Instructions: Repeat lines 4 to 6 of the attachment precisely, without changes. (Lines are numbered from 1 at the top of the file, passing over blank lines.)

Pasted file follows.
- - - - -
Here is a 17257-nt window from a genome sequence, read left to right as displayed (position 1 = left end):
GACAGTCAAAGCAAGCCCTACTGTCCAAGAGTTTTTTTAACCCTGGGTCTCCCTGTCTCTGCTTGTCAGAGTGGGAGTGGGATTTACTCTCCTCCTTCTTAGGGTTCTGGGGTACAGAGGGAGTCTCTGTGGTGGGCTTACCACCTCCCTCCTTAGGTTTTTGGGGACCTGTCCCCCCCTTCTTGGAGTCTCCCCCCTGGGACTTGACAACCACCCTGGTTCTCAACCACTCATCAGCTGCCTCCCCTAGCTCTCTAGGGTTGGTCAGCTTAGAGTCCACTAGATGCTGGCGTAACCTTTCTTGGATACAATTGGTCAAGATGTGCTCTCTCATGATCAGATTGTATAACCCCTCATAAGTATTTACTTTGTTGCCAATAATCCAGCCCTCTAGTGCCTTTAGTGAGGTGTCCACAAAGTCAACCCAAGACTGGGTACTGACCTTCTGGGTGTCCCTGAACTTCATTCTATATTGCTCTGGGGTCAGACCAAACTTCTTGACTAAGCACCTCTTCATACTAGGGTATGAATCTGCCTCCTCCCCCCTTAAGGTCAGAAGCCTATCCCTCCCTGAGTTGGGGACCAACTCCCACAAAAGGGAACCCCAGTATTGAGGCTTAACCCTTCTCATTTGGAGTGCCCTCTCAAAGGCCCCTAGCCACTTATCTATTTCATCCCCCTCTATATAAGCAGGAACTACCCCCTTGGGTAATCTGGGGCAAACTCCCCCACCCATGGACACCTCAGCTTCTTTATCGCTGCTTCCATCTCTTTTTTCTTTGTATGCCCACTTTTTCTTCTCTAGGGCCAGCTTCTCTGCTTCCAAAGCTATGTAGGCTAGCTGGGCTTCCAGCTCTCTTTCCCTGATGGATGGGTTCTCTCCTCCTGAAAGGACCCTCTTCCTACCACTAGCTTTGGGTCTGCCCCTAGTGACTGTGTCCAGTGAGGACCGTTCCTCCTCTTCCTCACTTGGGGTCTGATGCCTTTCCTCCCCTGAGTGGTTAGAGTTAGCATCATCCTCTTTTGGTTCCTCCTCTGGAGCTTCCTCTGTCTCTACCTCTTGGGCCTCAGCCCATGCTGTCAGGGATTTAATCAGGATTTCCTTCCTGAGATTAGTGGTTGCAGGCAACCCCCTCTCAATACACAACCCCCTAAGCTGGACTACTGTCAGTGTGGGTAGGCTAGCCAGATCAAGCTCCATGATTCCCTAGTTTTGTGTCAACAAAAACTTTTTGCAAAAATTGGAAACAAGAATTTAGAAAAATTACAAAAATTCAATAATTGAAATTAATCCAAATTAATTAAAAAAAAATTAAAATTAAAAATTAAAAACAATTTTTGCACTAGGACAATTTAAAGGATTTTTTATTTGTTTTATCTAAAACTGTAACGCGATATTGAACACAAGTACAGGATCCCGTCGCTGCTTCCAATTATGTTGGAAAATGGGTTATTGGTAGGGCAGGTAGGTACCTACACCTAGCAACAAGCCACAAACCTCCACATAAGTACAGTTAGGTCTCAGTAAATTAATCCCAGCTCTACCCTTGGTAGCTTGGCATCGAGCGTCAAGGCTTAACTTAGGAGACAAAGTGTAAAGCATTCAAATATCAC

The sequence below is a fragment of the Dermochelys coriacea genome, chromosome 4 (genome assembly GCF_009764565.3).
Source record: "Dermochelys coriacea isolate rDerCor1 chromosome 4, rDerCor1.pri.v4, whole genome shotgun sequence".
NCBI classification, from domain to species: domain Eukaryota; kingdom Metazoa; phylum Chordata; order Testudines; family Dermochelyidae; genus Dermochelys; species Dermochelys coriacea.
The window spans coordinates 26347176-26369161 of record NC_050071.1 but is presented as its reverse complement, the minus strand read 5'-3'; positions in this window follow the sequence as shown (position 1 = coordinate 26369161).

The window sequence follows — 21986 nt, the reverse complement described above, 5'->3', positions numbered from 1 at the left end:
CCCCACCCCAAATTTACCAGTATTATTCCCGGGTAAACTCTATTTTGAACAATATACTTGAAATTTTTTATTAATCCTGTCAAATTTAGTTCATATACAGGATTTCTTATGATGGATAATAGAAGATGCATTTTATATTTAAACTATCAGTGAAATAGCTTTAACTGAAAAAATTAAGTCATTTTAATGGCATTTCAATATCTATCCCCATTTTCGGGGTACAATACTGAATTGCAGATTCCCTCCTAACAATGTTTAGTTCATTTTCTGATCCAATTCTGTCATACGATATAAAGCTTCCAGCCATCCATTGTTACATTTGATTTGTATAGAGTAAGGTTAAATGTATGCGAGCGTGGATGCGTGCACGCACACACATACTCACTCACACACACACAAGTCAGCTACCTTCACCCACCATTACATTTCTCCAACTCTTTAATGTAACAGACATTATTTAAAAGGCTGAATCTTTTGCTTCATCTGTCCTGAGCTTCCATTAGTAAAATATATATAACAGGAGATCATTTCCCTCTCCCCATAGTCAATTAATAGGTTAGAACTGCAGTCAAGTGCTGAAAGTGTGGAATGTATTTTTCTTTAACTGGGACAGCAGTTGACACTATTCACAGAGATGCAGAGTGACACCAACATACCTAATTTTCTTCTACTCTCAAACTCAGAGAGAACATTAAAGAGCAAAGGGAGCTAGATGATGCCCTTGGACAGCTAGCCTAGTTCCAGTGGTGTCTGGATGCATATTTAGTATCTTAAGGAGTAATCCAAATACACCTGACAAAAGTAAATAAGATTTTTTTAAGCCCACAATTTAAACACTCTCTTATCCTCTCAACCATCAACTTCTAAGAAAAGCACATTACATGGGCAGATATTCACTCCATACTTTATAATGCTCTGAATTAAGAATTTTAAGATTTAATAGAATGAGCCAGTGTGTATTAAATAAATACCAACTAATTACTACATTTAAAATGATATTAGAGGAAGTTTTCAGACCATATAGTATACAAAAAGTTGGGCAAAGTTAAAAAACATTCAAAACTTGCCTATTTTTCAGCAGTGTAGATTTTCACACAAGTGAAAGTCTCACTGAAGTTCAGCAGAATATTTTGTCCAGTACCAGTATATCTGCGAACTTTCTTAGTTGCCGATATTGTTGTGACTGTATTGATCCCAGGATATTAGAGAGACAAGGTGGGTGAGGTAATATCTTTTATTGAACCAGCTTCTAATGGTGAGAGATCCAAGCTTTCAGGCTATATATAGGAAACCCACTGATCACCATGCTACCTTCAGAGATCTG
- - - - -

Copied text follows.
Source record: "Dermochelys coriacea isolate rDerCor1 chromosome 4, rDerCor1.pri.v4, whole genome shotgun sequence".
NCBI classification, from domain to species: domain Eukaryota; kingdom Metazoa; phylum Chordata; order Testudines; family Dermochelyidae; genus Dermochelys; species Dermochelys coriacea.
The window spans coordinates 26347176-26369161 of record NC_050071.1 but is presented as its reverse complement, the minus strand read 5'-3'; positions in this window follow the sequence as shown (position 1 = coordinate 26369161).